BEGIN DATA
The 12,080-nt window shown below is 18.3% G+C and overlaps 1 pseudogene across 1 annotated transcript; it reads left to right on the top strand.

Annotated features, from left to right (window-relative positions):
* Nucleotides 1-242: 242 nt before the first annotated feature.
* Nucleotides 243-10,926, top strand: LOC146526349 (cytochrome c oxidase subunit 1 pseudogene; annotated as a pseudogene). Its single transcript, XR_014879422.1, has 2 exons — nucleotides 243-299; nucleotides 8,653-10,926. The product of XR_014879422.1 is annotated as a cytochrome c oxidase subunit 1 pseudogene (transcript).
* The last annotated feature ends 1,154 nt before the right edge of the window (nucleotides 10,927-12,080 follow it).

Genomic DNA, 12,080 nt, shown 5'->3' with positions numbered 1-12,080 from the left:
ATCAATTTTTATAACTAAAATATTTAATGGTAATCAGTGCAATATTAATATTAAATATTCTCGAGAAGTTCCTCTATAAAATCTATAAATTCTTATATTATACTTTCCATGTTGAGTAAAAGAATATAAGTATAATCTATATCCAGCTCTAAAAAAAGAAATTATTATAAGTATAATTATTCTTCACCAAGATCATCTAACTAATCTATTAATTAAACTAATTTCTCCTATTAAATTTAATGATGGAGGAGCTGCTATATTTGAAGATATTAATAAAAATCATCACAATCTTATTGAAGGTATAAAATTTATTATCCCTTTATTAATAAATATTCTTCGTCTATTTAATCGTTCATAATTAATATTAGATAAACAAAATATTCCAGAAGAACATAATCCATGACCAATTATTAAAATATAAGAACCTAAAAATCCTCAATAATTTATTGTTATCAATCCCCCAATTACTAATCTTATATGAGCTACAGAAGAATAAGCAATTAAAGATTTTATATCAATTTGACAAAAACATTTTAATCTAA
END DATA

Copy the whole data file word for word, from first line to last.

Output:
The 12,080-nt window shown below is 18.3% G+C and overlaps 1 pseudogene across 1 annotated transcript; it reads left to right on the top strand.

Annotated features, from left to right (window-relative positions):
* Nucleotides 1-242: 242 nt before the first annotated feature.
* Nucleotides 243-10,926, top strand: LOC146526349 (cytochrome c oxidase subunit 1 pseudogene; annotated as a pseudogene). Its single transcript, XR_014879422.1, has 2 exons — nucleotides 243-299; nucleotides 8,653-10,926. The product of XR_014879422.1 is annotated as a cytochrome c oxidase subunit 1 pseudogene (transcript).
* The last annotated feature ends 1,154 nt before the right edge of the window (nucleotides 10,927-12,080 follow it).

Genomic DNA, 12,080 nt, shown 5'->3' with positions numbered 1-12,080 from the left:
ATCAATTTTTATAACTAAAATATTTAATGGTAATCAGTGCAATATTAATATTAAATATTCTCGAGAAGTTCCTCTATAAAATCTATAAATTCTTATATTATACTTTCCATGTTGAGTAAAAGAATATAAGTATAATCTATATCCAGCTCTAAAAAAAGAAATTATTATAAGTATAATTATTCTTCACCAAGATCATCTAACTAATCTATTAATTAAACTAATTTCTCCTATTAAATTTAATGATGGAGGAGCTGCTATATTTGAAGATATTAATAAAAATCATCACAATCTTATTGAAGGTATAAAATTTATTATCCCTTTATTAATAAATATTCTTCGTCTATTTAATCGTTCATAATTAATATTAGATAAACAAAATATTCCAGAAGAACATAATCCATGACCAATTATTAAAATATAAGAACCTAAAAATCCTCAATAATTTATTGTTATCAATCCCCCAATTACTAATCTTATATGAGCTACAGAAGAATAAGCAATTAAAGATTTTATATCAATTTGACAAAAACATTTTAATCTAA